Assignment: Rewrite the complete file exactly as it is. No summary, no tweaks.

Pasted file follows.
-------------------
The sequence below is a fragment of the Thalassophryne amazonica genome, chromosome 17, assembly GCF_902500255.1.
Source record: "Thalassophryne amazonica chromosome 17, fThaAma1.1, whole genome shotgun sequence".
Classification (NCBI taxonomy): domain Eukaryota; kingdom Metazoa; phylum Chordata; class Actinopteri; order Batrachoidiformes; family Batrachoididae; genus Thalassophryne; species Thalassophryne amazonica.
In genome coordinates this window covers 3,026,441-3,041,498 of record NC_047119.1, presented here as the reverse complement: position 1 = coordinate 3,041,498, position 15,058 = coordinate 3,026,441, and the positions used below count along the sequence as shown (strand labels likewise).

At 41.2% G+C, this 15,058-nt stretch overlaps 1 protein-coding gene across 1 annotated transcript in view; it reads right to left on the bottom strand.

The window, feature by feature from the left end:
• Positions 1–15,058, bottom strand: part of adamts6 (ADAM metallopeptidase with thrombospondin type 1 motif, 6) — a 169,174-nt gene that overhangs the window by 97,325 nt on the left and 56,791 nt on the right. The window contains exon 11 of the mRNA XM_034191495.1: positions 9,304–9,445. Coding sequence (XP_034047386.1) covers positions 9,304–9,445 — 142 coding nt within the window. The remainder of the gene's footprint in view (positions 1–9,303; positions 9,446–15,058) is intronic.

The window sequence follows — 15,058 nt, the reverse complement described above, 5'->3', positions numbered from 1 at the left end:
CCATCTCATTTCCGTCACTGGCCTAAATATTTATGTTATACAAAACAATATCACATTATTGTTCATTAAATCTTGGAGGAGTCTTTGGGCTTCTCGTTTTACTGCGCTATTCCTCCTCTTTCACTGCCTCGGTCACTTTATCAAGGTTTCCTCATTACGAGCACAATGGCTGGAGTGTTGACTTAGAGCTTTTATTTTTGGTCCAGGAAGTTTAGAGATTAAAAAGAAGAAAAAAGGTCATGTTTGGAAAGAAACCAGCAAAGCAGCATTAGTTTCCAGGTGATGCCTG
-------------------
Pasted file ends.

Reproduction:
The sequence below is a fragment of the Thalassophryne amazonica genome, chromosome 17, assembly GCF_902500255.1.
Source record: "Thalassophryne amazonica chromosome 17, fThaAma1.1, whole genome shotgun sequence".
Classification (NCBI taxonomy): domain Eukaryota; kingdom Metazoa; phylum Chordata; class Actinopteri; order Batrachoidiformes; family Batrachoididae; genus Thalassophryne; species Thalassophryne amazonica.
In genome coordinates this window covers 3,026,441-3,041,498 of record NC_047119.1, presented here as the reverse complement: position 1 = coordinate 3,041,498, position 15,058 = coordinate 3,026,441, and the positions used below count along the sequence as shown (strand labels likewise).

At 41.2% G+C, this 15,058-nt stretch overlaps 1 protein-coding gene across 1 annotated transcript in view; it reads right to left on the bottom strand.

The window, feature by feature from the left end:
• Positions 1–15,058, bottom strand: part of adamts6 (ADAM metallopeptidase with thrombospondin type 1 motif, 6) — a 169,174-nt gene that overhangs the window by 97,325 nt on the left and 56,791 nt on the right. The window contains exon 11 of the mRNA XM_034191495.1: positions 9,304–9,445. Coding sequence (XP_034047386.1) covers positions 9,304–9,445 — 142 coding nt within the window. The remainder of the gene's footprint in view (positions 1–9,303; positions 9,446–15,058) is intronic.

The window sequence follows — 15,058 nt, the reverse complement described above, 5'->3', positions numbered from 1 at the left end:
CCATCTCATTTCCGTCACTGGCCTAAATATTTATGTTATACAAAACAATATCACATTATTGTTCATTAAATCTTGGAGGAGTCTTTGGGCTTCTCGTTTTACTGCGCTATTCCTCCTCTTTCACTGCCTCGGTCACTTTATCAAGGTTTCCTCATTACGAGCACAATGGCTGGAGTGTTGACTTAGAGCTTTTATTTTTGGTCCAGGAAGTTTAGAGATTAAAAAGAAGAAAAAAGGTCATGTTTGGAAAGAAACCAGCAAAGCAGCATTAGTTTCCAGGTGATGCCTG